BRAVE Laura Range had an emotional meeting with her hero Heather Mills and said: "It's the best moment of my life."

And Heather had moving words of support for the 13- year-old who lost her left leg in a horror accident.

She gently touched her wound and said: "The surgeons have done a great job. You're recovering really well."

Laura fought back tears as she replied: "Thank you."

The youngster, whose leg was amputated after she fell under a train six weeks ago, met Heather for the first time after striking up a special friendship - revealed exclusively by The People last week.

Sir Paul McCartney's wife - who lost her own left leg in a road accident 10 years ago - invited the teenager to her London home.

Laura, who is still determined to become a dancer, said: "When I first set eyes on her I couldn't believe how beautiful she was - she's gorgeous.

"She told me all about how she lost her leg and then gave me advice on how to stay healthy and to keep my leg strong.

"Then we talked about my passion - dancing. Heather suddenly got up and did a little twirl followed by some dance moves. I was amazed. You couldn't tell she had a false leg at all -- she was so elegant and graceful."

Heather, 34, who is expecting a baby in October, then confided in Laura: "I love dancing - I'm always the last one off the dance floor. You and I are very similar."

But the closest moment came when Heather offered to show Laura her own stump by taking off her astonishingly-realistic artificial limb.

Then she asked to see Laura's leg. Laura, from Bootle on Merseyside, said: "I was a bit nervous. I don't like looking at it because I think it's ugly but Heather had shown me hers so I didn't feel so bad about showing her mine." Heather gently ran her fingers over it and said: "That's beautiful." At that point, tears stung Laura's eyes. "I'll never forget now that my leg is beautiful," she said.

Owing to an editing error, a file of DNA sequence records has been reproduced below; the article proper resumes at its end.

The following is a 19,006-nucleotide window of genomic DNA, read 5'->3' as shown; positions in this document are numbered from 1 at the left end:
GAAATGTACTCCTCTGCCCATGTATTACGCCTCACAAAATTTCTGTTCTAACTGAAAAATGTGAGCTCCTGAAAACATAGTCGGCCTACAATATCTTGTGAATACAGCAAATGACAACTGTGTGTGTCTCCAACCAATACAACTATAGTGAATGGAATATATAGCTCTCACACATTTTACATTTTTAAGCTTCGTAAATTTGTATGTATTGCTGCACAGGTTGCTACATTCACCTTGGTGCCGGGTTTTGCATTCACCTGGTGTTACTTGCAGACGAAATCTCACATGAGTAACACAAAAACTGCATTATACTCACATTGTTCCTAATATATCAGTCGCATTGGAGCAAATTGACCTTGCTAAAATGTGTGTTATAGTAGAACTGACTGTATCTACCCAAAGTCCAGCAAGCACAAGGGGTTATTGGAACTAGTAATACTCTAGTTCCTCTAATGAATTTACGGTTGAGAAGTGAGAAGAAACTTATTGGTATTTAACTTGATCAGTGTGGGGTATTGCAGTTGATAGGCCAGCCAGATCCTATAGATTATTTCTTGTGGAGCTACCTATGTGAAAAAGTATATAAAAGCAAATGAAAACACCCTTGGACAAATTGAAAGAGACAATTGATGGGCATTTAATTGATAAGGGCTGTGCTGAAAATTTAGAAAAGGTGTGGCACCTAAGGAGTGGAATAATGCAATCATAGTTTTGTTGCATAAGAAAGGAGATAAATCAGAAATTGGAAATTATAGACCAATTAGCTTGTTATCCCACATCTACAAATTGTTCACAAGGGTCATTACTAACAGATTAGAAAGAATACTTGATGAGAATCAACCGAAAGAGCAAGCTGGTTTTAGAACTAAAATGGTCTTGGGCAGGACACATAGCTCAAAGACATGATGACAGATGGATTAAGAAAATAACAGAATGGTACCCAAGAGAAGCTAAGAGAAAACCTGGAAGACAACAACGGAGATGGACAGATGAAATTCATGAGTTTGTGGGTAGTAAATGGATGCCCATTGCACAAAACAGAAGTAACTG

"I won't be embarrassed or ashamed about it because Heather has made me feel confident. And just because I am different from other people it doesn't mean I am not as capable or beautiful as them.

"Heather also told me she wants to see me dance one day. Now I'm more determined than ever."

After the hour-long meeting Laura, her mum Karen, 47, and her brothers Lee, 20, and David, 25, enjoyed a fantastic day out in London courtesy of The People.

We put the family up in a top hotel, showed them the sights, then took them to the West End musical Chitty Chitty Bang Bang.

Afterwards Laura said: "I've never seen a musical before so that was a brilliant experience. I wanted to be up there dancing on stage and one day I know that I will."

Heather told the People: "Laura is very courageous. I've promised that when I go up to Liverpool we'll go swimming together.

"I know that she will go on to inspire many other amputees, especially young girls."

Today The People launches an appeal to help buy Laura artificial limbs throughout her life. Please send cheques, made out to The Laura Range Appeal, to Laura's Appeal, The People, 1 Canada Square, Canary Wharf, London E14 5AP.

http://www.people.co.uk/homepage/news/p ... teid=79490
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Postby Mike » Wed Apr 28, 2004 9:09 pm

Here is a link to the new online newsletter "DEMINER"

http://www.landmines.org/pressroom/deminer_vol3.pdf
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Postby Bluebird » Thu Apr 29, 2004 6:49 am

Woah, there are lots of well-known acters and mussician like "James Taylor and Michael Douglas".
You must appreciate the day...